To select an appropriate PF threshold and test the accuracy of gene calls based on PF values, we examined the true-positive and false-positive rates of the PF criterion for 51,814 annotated L. monocytogenes genes, compared against genomes for which we had both sequence and CGH array data. True gene "presence" was determined by a tblastn search of the 51,814 predicted proteins against a six frame translation of the genome [39], requiring a minimum of 50% amino acid similarity and an E-value ≤ 10-5. Figure 2 shows the Receiver Operating Characteristics (ROC) curves for the PF criterion measured against the tblastn standard for two L. monocytogenes strains, EGD-e and J2-071. The PF measure is remarkably robust, as there appear to be very few genes near the classification threshold. Additional file 1 shows a density estimation of PF values for both present and absent genes, suggesting that the vast majority of present genes have PF > 0.9 and absent genes PF < 0.1. Based on the ROC analysis, a PF cutoff of 0.6 was chosen to best match the tblastn results and minimize the expected error rate. The seemingly higher false-positive rate for J2-071, in comparison to the closed EGD-e genome, is partially due to tblastn false-negatives incurred from the 78 gaps in the J2-071 draft genome. In these cases, a gene that is truly present, but overlapping a sequencing gap, is falsely reported as absent by the tblastn method which artificially increases the measured false-positive rate of the CGH array method.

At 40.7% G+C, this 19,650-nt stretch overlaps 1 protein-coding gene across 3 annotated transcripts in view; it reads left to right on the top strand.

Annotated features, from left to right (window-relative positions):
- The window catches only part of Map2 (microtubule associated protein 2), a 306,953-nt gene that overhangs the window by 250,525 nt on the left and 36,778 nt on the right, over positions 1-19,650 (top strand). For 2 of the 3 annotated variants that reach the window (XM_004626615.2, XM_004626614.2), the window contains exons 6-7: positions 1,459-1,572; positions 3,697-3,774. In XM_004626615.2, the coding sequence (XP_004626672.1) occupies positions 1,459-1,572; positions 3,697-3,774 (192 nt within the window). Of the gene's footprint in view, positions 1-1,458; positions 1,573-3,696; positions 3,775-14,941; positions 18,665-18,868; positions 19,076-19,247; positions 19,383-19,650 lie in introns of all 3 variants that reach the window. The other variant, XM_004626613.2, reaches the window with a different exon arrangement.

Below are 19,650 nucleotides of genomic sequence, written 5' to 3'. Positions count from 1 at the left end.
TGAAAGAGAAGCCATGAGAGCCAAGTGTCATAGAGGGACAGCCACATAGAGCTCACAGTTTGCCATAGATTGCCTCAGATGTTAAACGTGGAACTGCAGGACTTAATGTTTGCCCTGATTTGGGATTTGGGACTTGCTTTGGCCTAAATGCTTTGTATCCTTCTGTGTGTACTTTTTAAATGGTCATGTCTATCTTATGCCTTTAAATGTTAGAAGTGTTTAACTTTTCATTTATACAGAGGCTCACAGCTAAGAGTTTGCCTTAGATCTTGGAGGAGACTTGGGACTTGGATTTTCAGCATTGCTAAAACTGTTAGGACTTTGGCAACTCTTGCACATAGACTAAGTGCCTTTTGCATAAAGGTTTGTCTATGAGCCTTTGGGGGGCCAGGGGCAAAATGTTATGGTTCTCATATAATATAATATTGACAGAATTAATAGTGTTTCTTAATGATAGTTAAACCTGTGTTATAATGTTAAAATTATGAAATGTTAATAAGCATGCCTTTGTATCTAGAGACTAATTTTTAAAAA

Figure 2

Receiver operating characteristic curves. ROC curves compare true-positive rates with false-positive rates of different PF cutoffs for prediction of the presence or absence of individual gene variants and homologous groups. Error rates are shown for genes (dotted lines) and homologous groups (solid lines), computed from EGD-e (red) and J2-071 (black) control hybridizations. Circles indicate the chosen PF cutoff of 0.6 for classifying gene variants. Triangles indicate the chosen PF cutoff of 0.6 for classifying homologous groups.